FS1 carriage talks sticky a month out
A month before launching its much publicized all-sports network, Fox has yet to cut carriage deals with three of the country’s four biggest distributors, raising the possibility that its August launch of Fox Sports 1 will fall short of the 90 million homes the channel is expected to have.
DirecTV, Dish Network and Time Warner Cable — representing more than 46 million subscribers — still are negotiating to carry FS1 on Aug. 17, which is when Fox will turn its motorsports channel, Speed, into a multisport network.
The fact that so many deals are open a month before a network launch is not unusual in the cable industry. Typically, carriage deals like FS1’s get finalized in the days leading up to or just after a channel’s launch.
Though talks have been described as amicable for the most part, news that some big deals aren’t done runs counter to the widespread belief in the sports industry that FS1 will flip a switch next month and launch to 90 million homes. While neither Fox nor distributors would comment about the state of talks, ticklish carriage negotiations and a new FS1 rate fee are slowing the process.
As with other sports TV deals these days, one of the main snags is over price. Distributors currently pay around 23 cents per subscriber per month for Speed, according to SNL Kagan. Sources say FS1 is being offered at 80 cents per subscriber per month at first, with increases that would push the fee to the $1.50 range over the life of a multiyear carriage deal.
Originally, distribution executives believed they would be able to carry FS1 at the same lower rate they pay for Speed until their Speed contracts end, but sources say Fox has not made that offer to any distributor that hasn’t signed new carriage deals.
Also complicating matters is the presence of other Fox-owned networks in the talks. For example, Fox also is converting Fox Soccer Channel into an entertainment channel called FXX and has to convince distributors to approve that change, too. Other Fox sports channels are part of the discussions, as well.
Take Time Warner Cable, for example. The cable operator does not carry the Fox-owned regional sports network FS San Diego. Time Warner Cable’s deal with YES Network, in which Fox holds an equity stake, ends after this season. Time Warner Cable executives were in Los Angeles last week talking to Fox about all these deals, sources said.
One of the main issues Fox is facing concerns the atmosphere around the high cost of sports rights. Several distributors recently have become emboldened by keeping sports channels off their systems. DirecTV has not reached an agreement for several regional sports networks, like CSN Houston, CSN Portland, Longhorn Network and the Pac-12 Networks. Dish Network has not cut deals with several RSNs, including YES Network and TWC SportsNet.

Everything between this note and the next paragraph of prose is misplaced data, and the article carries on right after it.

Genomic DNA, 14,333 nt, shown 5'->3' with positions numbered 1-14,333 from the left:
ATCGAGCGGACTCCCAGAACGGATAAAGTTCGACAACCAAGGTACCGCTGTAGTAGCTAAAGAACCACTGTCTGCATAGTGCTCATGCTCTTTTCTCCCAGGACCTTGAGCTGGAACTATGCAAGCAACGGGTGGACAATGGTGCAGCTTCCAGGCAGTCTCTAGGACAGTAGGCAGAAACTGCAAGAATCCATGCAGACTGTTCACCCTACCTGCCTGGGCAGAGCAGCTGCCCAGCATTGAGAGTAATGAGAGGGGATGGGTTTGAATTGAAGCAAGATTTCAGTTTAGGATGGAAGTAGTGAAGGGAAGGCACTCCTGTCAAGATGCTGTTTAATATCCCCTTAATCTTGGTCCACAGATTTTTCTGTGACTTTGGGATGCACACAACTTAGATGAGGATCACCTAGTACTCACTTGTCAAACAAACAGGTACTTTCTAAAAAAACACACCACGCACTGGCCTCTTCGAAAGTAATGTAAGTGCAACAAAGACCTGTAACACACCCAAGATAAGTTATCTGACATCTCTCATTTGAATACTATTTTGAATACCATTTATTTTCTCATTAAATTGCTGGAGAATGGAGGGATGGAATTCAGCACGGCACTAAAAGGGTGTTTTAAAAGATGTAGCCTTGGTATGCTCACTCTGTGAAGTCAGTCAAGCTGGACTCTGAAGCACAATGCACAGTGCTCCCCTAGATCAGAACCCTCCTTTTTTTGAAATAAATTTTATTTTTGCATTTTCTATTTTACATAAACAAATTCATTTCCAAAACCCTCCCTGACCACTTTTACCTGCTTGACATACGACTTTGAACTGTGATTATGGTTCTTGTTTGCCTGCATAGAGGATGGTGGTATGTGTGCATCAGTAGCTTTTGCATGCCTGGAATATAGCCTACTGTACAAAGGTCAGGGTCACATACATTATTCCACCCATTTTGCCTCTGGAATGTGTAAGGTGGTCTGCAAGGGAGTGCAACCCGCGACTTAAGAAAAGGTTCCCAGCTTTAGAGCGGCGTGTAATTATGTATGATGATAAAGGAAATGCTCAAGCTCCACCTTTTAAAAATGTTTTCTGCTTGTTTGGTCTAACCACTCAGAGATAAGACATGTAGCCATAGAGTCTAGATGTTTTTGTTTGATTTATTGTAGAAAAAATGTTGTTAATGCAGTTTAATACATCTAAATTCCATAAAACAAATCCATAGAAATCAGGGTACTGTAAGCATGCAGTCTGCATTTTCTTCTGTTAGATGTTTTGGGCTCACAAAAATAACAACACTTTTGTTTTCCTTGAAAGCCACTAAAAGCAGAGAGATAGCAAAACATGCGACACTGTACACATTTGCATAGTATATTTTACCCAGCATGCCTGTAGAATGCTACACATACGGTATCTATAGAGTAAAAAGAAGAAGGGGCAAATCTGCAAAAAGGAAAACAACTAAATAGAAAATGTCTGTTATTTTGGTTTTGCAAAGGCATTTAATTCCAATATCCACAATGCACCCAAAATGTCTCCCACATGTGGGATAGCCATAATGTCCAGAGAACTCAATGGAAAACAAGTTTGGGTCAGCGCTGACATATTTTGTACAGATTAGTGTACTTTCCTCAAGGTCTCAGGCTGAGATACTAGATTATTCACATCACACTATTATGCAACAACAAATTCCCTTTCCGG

But FS1 expects to be different, positioning itself as an alternative that could help distributors keep the high-priced ESPN in check. Fox executives have billed the new channel not as a launch but as a rebrand, of Speed, and the new multisport network is seen as the biggest challenge yet to ESPN.
If FS1 launches to less than full distribution, some of the wind could be taken out of its promotional sails at the outset.
One unanswered question is what will happen if a distributor fails to reach an agreement for FS1. Time Warner Cable, DirecTV and Dish Network have contracts that call for carriage of a Fox-produced motorsports channel. If Fox simply goes dark, it could be in violation of those deals, sources said.
It’s not clear what Fox will provide distributors that don’t cut FS1 deals but still have contracts to carry Speed. Distributors say they’ve been told that one option is that Fox will provide a watered-down motorsports channel that would run in place of Speed, possibly even keeping the Speed name. There’s precedence for such a move: When Fox switched Fox Reality Channel into NatGeo Wild last year, it provided a several-hour loop of reality programming for the distributors that did not sign deals for NatGeo Wild.
The increased distribution and affiliate fees are important to Fox. Its executives have said that they expect FS1 to be profitable in the next two or three years, something that can only be achieved once they work out the affiliate deals.
Fox is counting on the strength of FS1’s schedule, which includes 5,000 hours of live-event programming a year, and FS1’s TV Everywhere components to convince distributors to cut deals.
Fox’s president of distribution, Mike Hopkins, is leading the affiliate negotiations for the broadcaster.